While succulents such as Doris Taylor can technically be grown in any type of container, it’s worth noting the importance of proper drainage once again.
Choosing a container with a drainage hole will give your plant the best chance of survival. Your plant will be much more forgiving of the occasional overwatering incident if the excess moisture is able to drain away.
Propagating Echeveria ‘Doris Taylor’
If you’re looking for a succulent that’s easy to propagate, look no further than Echeveria. Echeveria are notoriously easy to propagate, no matter what method you choose, and Doris Taylor is no different.
Offset separation is the simplest and quickest method of offset propagation. Those tiny plants surrounding your Doris Taylor are the offsets or pups, and they can simply be separated from the mother plant and grown elsewhere.
This is an easy propagation method because the tiny plants already have existing root systems. All you have to do is separate them using your fingers or a clean and sharp knife.
Just be sure to handle the offsets gently to prevent any damage to their delicate little leaves or roots.
Once the offsets have been removed, simply give them a couple of days in the open air to callous before planting them in the container of your choice.
Another popular method of Echeveria propagation is with cuttings. Stem cuttings can be a great way to save that etiolated or sunburned plant and leaf cuttings can make use of any leaves that are knocked off during repotting.
Be sure to take your cuttings using a clean, sharp knife to prevent damage to the plants. Once you’ve collected your cuttings, you’ll need to give them a few days to callous to help prevent infection by fungus or bacteria.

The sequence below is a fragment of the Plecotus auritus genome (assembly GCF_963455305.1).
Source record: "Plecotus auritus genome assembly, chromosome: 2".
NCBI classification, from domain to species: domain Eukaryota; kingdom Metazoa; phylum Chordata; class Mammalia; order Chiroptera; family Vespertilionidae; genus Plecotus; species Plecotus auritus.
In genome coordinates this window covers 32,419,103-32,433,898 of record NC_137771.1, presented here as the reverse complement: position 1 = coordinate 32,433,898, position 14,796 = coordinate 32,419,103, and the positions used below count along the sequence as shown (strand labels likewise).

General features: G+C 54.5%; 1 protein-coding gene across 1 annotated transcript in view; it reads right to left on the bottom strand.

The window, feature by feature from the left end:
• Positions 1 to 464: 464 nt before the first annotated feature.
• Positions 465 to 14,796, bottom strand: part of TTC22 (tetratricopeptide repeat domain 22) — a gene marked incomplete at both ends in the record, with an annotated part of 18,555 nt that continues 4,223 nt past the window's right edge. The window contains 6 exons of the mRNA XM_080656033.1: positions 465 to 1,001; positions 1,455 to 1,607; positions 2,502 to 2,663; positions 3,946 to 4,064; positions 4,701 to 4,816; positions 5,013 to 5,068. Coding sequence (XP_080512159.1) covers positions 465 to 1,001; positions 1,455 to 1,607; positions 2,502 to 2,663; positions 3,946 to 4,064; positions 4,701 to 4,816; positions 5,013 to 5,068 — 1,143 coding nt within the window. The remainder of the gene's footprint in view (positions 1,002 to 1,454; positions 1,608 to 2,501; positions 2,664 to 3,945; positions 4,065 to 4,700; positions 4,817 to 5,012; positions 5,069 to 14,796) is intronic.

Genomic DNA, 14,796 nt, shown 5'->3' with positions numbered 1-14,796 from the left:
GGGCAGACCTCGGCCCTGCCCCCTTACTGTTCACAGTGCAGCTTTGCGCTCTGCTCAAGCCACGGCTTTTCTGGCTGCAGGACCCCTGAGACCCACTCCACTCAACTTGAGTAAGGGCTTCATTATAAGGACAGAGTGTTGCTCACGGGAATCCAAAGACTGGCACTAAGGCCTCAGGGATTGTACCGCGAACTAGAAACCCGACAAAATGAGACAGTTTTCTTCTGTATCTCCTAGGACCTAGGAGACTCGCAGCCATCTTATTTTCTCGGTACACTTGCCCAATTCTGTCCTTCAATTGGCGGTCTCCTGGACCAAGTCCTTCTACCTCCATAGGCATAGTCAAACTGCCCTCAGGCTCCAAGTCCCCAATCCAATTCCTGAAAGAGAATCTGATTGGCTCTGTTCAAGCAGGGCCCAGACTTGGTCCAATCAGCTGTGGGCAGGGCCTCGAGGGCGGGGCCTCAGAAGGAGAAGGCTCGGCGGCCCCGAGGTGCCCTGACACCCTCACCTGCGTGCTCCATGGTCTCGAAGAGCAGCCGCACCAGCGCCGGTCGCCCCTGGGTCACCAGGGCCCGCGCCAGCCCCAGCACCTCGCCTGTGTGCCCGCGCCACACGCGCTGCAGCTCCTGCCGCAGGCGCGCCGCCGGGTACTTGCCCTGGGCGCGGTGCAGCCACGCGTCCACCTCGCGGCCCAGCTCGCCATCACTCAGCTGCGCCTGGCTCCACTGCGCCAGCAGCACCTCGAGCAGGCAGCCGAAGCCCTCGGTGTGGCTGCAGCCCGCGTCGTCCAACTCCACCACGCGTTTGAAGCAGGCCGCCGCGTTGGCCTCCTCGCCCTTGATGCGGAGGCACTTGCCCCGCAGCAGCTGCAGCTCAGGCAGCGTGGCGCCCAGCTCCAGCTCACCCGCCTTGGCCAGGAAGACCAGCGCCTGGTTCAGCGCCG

After the cuttings have calloused, they’re ready to be placed on top of the soil in a new container. With any luck, you’ll see tiny leaves or roots sprouting from your cuttings within a few weeks.
Once the roots appear, you can begin watering and treating your tiny Doris Taylor just as you would a mature plant.
Succulents like Echeveria tend to grow quite slowly, which means that most gardeners opt for quicker methods of propagation such as cuttings or offsets. However, they are a relatively simple plant to grow from seeds, so long as you are patient.
Many gardeners recommend soaking the seeds prior to planting to give them the best chance of success. However, this step is optional.
To grow Doris Taylor from seed, sow the seeds in a well-draining and moist soil and cover with a plastic sheet or lid. The covering will help preserve the humidity, but it’s important to make sure the soil is just moist and not overly wet to prevent the seeds from rotting.
Soon, you should begin to see tiny Echeveria seedlings sprouting from the soil. At this point, the cover can be removed, and you can allow the soil to dry out a bit. As the seedlings grow larger, you can begin treating them more like a mature plant and eventually repot them into their own containers.